Table of Contents Author Guidelines Submit a Manuscript
Journal of Diabetes Research
Volume 2017 (2017), Article ID 4729284, 10 pages
Research Article

Neutrophils Infiltrate the Spinal Cord Parenchyma of Rats with Experimental Diabetic Neuropathy

1Division of Diabetes, Endocrinology and Gastroenterology, School of Medical Sciences, Faculty of Biology, Medicine and Health, University of Manchester, Oxford Road, Manchester M13 9PT, UK
2School of Medical Sciences, University of Aberdeen, Aberdeen, UK

Correspondence should be addressed to Natalie J. Gardiner

Received 24 October 2016; Accepted 15 January 2017; Published 15 February 2017

Academic Editor: Dilek Yavuz

Copyright © 2017 Victoria L. Newton et al. This is an open access article distributed under the Creative Commons Attribution License, which permits unrestricted use, distribution, and reproduction in any medium, provided the original work is properly cited.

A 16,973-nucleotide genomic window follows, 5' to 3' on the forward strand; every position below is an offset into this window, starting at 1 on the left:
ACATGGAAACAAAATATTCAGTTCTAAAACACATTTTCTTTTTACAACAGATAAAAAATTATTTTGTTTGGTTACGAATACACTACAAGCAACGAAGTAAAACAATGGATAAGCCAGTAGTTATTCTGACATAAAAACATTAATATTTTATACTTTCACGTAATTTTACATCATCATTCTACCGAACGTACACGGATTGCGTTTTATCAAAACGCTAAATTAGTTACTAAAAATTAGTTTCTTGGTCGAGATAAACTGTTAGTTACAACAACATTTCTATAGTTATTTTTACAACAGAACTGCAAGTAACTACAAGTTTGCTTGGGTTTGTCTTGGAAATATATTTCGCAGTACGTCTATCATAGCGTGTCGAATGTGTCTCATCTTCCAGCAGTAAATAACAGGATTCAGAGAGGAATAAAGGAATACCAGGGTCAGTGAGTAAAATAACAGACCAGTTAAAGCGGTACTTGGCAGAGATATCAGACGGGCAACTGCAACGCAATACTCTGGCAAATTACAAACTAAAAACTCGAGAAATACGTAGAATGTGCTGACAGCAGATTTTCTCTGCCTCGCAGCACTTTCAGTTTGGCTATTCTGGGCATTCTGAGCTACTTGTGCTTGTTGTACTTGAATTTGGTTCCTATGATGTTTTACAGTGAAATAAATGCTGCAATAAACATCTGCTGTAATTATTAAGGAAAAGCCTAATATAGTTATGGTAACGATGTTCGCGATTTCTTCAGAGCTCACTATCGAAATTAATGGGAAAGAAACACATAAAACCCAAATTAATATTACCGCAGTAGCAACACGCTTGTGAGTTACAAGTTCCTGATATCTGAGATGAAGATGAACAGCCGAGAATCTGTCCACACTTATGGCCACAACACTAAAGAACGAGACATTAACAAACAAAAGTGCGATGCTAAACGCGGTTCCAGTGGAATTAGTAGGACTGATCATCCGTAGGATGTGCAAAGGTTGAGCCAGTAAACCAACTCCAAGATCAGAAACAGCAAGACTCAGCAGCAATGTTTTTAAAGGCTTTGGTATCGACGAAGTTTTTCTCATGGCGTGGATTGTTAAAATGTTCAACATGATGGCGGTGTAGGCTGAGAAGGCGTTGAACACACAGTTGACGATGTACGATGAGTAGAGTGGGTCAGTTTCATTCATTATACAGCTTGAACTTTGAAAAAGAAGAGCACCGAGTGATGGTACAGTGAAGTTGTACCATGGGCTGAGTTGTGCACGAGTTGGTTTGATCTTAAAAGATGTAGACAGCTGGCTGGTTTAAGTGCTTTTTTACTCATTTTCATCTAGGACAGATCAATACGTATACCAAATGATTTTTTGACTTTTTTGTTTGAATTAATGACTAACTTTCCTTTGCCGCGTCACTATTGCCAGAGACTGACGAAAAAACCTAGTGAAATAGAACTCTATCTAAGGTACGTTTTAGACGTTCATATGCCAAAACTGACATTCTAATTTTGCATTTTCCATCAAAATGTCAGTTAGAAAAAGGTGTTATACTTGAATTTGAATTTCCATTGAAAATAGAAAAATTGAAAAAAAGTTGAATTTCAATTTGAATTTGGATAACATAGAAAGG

Spinal glial cell activation and cytokine secretion have been implicated in the etiology of neuropathic pain in a number of experimental models, including diabetic neuropathy. In this study, streptozotocin- (STZ-) induced diabetic rats were either untreated or treated with gabapentin (50 mg/kg/day by gavage for 2 weeks, from 6 weeks after STZ). At 8 weeks after STZ, hypersensitivity was confirmed in the untreated diabetic rats as a reduced response threshold to touch, whilst mechanical thresholds in gabapentin-treated diabetic rats were no different from controls. Diabetes-associated thermal hypersensitivity was also ameliorated by gabapentin. We performed a cytokine profiling array in lumbar spinal cord samples from control and diabetic rats. This revealed an increase in L-selectin, an adhesion molecule important for neutrophil transmigration, in the spinal cord of diabetic rats but not diabetic rats treated with gabapentin. Furthermore, we found an increase in the number of neutrophils present in the parenchyma of the spinal cord, which was again ameliorated in gabapentin-treated diabetic rats. Therefore, we suggest that dysregulated spinal L-selectin and neutrophil infiltration into the spinal cord could contribute to the pathogenesis of painful diabetic neuropathy.